Can you capture the supernatural with a camera lens? For the past 16 years, that has been photographer Shannon Taggart’s goal, and in pursuing it she has traveled from the world’s largest Spiritualist community in Lily Dale, New York, to France, Spain, and the Arthur Findlay College in England. Her work has been published in such esteemed publications as TIME, Newsweek, New York Times Magazine and Discover.
Shannon’s personal interest in Spiritualism began as a teenager, after her cousin received a reading from a medium who revealed a secret about her grandfather’s death that turned out to be true:
In 2001, I began photographing at the place where my grandfather’s message was received: Lily Dale, New York, the town which is home to the world’s largest Spiritualist community. I quickly immersed myself in Lily Dale’s world, receiving readings, experiencing healings, joining in séances, attending a psychic college and sitting in a medium’s cabinet, always with my camera. I expected to spend one summer figuring out the tricks of the Spiritualist trade. Instead, Spiritualism’s mysterious processes, earnest practitioners, surprising cultural history and bizarre photographic past became a resource and an inspiration for my own work. I began a sixteen-year quest to document contemporary Spiritualism and to find and photograph ‘ectoplasm’ – the elusive substance that is said to be both spiritual and material.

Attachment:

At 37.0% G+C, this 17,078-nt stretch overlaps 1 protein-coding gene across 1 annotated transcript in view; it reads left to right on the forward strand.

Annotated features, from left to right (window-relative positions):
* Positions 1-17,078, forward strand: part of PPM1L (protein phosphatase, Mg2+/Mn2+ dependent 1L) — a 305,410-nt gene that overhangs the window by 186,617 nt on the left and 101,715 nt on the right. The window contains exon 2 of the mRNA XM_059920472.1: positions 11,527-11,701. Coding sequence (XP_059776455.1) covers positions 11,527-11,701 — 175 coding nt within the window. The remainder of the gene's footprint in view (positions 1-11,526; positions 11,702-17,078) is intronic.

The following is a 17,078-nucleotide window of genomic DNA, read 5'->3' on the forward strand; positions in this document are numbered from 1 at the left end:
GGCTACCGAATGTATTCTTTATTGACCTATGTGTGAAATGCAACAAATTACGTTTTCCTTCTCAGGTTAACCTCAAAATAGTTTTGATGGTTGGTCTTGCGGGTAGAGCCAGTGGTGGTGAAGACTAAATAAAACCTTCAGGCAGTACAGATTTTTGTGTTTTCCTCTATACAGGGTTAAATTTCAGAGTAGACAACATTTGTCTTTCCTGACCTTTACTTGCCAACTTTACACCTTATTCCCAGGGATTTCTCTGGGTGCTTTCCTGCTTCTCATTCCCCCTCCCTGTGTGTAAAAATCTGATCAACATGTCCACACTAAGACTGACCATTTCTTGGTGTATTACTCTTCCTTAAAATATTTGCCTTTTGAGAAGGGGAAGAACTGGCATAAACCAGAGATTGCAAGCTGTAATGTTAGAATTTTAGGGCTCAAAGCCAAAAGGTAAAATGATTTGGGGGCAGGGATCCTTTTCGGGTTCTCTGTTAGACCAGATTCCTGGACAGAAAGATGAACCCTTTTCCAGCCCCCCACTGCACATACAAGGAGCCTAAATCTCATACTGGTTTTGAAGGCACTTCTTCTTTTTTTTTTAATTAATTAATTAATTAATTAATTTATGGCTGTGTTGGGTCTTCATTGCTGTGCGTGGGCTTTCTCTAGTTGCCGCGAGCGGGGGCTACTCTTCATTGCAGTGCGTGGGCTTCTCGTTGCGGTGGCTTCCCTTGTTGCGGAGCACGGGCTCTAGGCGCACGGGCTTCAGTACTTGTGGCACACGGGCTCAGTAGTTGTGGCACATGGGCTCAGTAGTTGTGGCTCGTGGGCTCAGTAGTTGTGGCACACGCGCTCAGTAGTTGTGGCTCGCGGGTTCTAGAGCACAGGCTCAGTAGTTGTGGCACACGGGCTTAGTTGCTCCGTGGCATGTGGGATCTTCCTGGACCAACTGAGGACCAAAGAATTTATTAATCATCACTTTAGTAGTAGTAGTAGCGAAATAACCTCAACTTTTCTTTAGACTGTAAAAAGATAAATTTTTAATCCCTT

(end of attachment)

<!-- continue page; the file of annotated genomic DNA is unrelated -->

However, Shannon soon learned that this would be no ‘point and click’ excursion in photographic technique:
Photographing Spiritualism presents a unique challenge: how do you photograph the invisible? Sitting in the charged atmospheres of the séance rooms I encountered, I wondered how to approach the exchange between a veiled presence and a visible body? Technical mistakes led me to explore the inherent imperfections within the photographic process. Unpredictable elements (blur, abstraction, motion, flare) seemed to insinuate, or refer to, the unseen. I began to use conventions that are considered wrong, messy, or ‘tricky’. I crossed the boundary of what is commonly considered unprofessional in the practice of photography: I invited anomaly. In playing with the process, the invisible was automated. My camera rendered some striking synchronicities. The resulting images consider the conjuring power of photography itself.
Now, after many years in the séance room, Shannon has plans to publish a book on the topic of Spiritualism that will include many of her photographs, as well as historical images and original text “that will contextualize Spiritualism’s surprising cultural history and bizarre photographic past”: SÉANCE: Spiritualist Ritual and the Search for Ectoplasm. To bring the book project to fruition, Shannon is looking for pre-publication support from the community via a crowd-funding campaign:
My book on Spiritualism will merge ethnographic study, journalism and art. I will contextualize Spiritualism’s history and highlight its surprising connections to nineteenth-century social reform, scientific inquiry, artistic practice and popular culture. Ultimately, this work seeks to amplify the reflexive relationship between Spiritualism and photography and to explore the ideological, material, geographical, historical and metaphysical correspondences between the two. Erik Davis, author of media studies cult classic TechGnosis and expert on the intersection between technology and the religious imagination, will contribute the foreword.